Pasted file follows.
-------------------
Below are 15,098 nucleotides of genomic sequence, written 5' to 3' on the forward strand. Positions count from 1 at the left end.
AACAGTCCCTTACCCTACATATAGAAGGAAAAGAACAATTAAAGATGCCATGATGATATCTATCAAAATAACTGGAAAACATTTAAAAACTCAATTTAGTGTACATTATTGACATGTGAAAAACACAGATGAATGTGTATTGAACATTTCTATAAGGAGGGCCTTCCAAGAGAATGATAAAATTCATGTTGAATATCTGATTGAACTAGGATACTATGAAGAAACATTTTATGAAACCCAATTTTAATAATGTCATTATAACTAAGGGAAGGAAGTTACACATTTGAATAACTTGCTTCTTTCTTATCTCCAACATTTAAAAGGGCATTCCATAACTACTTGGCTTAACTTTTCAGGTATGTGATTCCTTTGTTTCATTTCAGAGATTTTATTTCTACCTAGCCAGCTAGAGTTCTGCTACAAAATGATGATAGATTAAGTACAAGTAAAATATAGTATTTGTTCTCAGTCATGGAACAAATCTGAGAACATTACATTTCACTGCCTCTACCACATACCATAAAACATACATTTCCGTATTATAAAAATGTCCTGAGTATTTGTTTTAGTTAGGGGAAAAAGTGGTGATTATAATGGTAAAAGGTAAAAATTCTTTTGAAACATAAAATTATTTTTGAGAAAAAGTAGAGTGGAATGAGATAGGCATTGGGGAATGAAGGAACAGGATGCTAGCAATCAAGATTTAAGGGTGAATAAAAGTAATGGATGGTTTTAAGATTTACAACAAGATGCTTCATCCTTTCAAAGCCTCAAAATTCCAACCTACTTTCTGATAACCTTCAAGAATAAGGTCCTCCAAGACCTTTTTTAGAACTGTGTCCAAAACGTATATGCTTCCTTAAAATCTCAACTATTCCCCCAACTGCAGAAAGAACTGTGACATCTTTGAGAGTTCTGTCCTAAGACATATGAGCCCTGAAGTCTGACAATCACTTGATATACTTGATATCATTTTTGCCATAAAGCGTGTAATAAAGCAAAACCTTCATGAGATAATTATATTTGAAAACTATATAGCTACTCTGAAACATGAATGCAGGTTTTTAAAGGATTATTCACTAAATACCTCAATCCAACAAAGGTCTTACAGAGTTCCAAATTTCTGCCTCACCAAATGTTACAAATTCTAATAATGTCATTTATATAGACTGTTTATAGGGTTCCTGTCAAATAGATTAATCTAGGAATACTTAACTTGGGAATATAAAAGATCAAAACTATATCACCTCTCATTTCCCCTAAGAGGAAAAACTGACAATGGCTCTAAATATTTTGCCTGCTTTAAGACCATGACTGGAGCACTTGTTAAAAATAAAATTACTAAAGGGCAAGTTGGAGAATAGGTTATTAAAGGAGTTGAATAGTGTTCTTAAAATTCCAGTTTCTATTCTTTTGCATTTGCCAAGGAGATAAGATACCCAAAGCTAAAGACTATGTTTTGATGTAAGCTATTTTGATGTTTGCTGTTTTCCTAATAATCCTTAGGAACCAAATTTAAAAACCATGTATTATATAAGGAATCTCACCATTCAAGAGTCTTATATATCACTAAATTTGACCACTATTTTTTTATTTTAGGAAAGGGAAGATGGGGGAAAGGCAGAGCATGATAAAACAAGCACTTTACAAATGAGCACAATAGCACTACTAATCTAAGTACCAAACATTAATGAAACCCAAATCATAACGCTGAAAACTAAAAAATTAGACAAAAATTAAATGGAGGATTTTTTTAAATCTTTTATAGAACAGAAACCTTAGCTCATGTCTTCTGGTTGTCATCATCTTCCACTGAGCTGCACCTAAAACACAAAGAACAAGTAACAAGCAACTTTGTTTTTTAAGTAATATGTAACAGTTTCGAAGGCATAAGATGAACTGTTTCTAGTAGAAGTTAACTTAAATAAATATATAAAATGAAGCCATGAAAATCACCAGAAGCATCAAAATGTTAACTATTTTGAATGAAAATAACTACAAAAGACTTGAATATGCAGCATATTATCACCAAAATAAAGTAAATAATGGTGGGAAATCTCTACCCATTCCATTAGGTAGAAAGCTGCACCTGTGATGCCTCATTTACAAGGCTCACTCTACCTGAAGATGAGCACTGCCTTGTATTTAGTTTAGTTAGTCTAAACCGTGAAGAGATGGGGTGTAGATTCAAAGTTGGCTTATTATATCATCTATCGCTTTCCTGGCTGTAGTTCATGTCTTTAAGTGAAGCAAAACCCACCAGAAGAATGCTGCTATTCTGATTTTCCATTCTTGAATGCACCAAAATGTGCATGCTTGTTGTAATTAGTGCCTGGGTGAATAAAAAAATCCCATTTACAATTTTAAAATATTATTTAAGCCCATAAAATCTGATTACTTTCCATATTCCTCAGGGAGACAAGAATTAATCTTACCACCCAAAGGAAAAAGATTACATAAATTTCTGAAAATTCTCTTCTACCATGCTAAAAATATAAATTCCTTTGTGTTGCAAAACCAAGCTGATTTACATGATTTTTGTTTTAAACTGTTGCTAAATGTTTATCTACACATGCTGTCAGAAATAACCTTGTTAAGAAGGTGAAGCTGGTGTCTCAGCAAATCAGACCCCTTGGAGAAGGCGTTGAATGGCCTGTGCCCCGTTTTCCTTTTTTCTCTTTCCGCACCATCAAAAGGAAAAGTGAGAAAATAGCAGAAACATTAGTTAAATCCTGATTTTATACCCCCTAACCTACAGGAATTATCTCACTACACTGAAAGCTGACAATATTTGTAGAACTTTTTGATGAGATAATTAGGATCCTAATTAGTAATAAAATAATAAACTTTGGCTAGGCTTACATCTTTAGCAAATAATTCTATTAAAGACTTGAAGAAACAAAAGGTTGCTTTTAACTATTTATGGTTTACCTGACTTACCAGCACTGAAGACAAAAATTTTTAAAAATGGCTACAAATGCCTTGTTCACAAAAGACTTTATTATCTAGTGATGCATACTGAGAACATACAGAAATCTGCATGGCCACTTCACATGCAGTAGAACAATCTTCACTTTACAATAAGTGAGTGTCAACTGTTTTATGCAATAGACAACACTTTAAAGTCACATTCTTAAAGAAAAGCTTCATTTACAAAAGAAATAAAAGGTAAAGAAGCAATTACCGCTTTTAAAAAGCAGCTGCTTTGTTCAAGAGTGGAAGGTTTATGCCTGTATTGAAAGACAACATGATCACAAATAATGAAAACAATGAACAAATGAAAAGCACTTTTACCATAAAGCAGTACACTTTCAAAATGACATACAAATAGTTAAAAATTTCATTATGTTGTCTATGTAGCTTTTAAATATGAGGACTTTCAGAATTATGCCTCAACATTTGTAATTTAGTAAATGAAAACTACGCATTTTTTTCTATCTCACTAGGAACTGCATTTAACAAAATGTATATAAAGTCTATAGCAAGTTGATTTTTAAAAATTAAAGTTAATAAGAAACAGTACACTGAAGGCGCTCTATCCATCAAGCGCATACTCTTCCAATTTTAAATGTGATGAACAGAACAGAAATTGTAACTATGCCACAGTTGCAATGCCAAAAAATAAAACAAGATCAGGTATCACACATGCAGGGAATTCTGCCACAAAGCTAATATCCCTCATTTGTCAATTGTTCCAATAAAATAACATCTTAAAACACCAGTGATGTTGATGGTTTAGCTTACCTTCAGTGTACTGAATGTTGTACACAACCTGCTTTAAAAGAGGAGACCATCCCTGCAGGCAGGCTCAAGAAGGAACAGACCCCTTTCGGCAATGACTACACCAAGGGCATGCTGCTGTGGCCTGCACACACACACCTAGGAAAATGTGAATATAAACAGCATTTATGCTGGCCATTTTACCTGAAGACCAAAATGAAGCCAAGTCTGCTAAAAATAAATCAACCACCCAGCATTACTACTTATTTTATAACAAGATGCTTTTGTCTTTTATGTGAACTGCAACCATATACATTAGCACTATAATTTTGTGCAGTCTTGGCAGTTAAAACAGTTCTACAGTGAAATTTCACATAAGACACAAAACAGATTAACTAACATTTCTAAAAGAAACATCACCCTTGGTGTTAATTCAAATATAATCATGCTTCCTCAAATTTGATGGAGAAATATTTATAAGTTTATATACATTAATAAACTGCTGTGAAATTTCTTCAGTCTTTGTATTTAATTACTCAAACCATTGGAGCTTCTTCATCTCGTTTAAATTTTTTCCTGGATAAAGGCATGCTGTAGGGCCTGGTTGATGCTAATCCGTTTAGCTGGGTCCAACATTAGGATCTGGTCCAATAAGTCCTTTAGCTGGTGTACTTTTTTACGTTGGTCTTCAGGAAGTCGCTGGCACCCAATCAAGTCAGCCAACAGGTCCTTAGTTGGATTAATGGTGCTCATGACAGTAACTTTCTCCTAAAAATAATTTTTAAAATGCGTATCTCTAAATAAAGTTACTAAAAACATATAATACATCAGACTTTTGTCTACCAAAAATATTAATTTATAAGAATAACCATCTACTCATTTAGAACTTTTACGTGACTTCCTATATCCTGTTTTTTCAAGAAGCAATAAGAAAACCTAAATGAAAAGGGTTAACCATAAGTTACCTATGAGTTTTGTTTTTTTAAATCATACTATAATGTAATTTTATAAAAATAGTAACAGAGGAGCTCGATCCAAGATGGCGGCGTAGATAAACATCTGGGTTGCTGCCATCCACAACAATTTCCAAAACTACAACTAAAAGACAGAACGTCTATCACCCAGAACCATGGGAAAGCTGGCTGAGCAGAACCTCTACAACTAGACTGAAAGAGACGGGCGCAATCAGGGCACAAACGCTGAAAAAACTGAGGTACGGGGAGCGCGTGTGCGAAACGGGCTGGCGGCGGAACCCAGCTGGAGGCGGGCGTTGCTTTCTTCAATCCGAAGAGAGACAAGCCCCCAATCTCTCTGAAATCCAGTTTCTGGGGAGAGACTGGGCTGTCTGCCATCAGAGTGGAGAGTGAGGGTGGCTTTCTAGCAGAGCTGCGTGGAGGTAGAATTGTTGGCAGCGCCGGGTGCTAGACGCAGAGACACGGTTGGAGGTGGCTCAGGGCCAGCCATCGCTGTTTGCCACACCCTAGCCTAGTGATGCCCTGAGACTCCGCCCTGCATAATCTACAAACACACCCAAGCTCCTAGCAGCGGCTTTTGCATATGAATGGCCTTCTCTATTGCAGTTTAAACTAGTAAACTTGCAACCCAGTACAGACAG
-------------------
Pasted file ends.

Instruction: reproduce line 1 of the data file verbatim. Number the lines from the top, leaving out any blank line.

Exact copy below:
Below are 15,098 nucleotides of genomic sequence, written 5' to 3' on the forward strand. Positions count from 1 at the left end.